Why do I state that it is fraudulent? Most customers who pay these service charges think they are the same thing as a tip. In fact, many restaurants openly suggest that the service charge is in lieu of a tip. What is in lieu. Alternately, alternatively, by choice, by preference, first, in lieu, in preference, instead. Business want customers to instead of tipping their employees to give the business additional income.

3. Is it legal.
I do not think so. Customers are being led to believe that a service charge may be paid in place of a tip, however no distinction is being made that the service charge is not the same as a tip. Many customers are paying these service charges with a misguided impression that a service charge is the same as a tip when clearly there are distinct differences. Customers, in fact, are paying service charges that they think are money intended as tips not knowing that the money is legally the business's. I truly believe such practices are fraud on the consumer and not only fraud but intentional fraud. Businesses have every right and ability to charge more for their services if additional income is needed. Instead of charging more for their services many businesses are intentionally substituting service charges for tips in an effort to defraud money out of the public.

You can write whatever you want about service charges, but I am telling you right now they are nothing but fraud when they are accessed in lieu of a tip without distinguishing that they are not actually a tip.

Businesses have been attempting to steal the tipped employee's tips for decades. The service charge is just another blatant attempt.

Gary Reed and millions of tipped employees nationwide

Posted by at 10:33 PM in Economics ~ in Law  ·  TrackBack (0)


What a load of nonsense. While it is not explicitly stated, it is implicit in the entire proposal to replace tips with service charges that the staff will be paid more in leiu of tip income. Any restaurant that didn't would quickly find itself without waiters and waitresses.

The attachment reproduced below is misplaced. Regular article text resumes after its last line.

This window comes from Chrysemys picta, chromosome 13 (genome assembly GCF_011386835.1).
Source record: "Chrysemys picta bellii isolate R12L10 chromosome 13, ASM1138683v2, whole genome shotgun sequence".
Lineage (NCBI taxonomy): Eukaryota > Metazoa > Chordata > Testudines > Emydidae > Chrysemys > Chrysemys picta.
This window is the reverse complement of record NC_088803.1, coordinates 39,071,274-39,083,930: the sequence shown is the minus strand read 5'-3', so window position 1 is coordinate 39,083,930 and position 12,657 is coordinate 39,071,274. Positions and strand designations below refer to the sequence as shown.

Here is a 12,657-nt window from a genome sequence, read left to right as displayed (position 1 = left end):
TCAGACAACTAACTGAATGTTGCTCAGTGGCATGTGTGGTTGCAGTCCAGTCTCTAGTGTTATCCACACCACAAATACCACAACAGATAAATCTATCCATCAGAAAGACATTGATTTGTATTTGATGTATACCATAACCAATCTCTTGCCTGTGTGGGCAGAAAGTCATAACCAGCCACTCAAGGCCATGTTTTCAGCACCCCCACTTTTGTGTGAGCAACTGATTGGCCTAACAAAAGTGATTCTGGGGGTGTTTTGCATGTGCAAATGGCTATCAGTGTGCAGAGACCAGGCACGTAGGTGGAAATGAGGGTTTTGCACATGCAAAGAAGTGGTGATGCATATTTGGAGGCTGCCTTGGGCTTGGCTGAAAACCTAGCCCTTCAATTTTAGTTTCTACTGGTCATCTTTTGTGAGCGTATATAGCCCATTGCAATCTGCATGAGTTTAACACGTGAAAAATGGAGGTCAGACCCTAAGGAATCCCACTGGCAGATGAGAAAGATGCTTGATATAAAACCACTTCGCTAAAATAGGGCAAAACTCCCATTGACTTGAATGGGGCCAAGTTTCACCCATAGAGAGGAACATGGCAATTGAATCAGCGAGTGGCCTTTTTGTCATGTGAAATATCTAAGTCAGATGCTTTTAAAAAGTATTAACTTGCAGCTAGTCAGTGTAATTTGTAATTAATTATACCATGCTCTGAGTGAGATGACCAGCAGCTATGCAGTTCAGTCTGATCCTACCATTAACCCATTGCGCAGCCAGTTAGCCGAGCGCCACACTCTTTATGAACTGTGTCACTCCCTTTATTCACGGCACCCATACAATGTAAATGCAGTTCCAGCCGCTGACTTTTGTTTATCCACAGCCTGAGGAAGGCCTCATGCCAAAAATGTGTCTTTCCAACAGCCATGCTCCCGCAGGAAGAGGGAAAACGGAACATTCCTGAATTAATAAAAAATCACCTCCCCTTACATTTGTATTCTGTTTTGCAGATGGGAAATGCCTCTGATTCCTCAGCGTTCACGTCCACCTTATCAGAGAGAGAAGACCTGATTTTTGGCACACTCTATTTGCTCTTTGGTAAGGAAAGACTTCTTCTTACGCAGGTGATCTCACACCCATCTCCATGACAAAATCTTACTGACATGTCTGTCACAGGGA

Posted by: Dan Hill at August 24, 2005 11:10 PM

Ceteris paribus, tipped employees lose if tip transactions between customers and themselves go through an extra step or middle-man.

Mr. Reed is correct. I worked at a restaurant as a busser where more than half of my income came from tip-share.

Employers profit from service charges because they skim benefits gained by servers through their special relationship with customers. To me it smells of fraud, or at least harnesses a relationship in a way that it historically wasn't intended to be used.

Without any hint of bias, however, it could simply be called an attempt toward optimization on the part of restaurant owners, but as Mr Frasca pointed out in his first post it may shake up the market and lead to unfavorable consequences.

Posted by: David Rossie at August 25, 2005 12:30 PM

In a competitive market, wages should approximate MPL. So it shouldn't matter who receives the tip. If take home compensation declines because of "skimming" of service charges by owners, waiters with higher MPLs will migrate to restaurants without service charges, or other occupations.

Posted by: Josh Hall at August 25, 2005 09:27 PM

Dan, you stated that what I wrote was a load of nonsense. You went on to state that while it is not explicitly stated, it is implicit in the entire proposal to replace tips with service charges that the staff will be paid more in leiu of tip income. Any restaurant that didn't would quickly find itself without waiters and waitresses.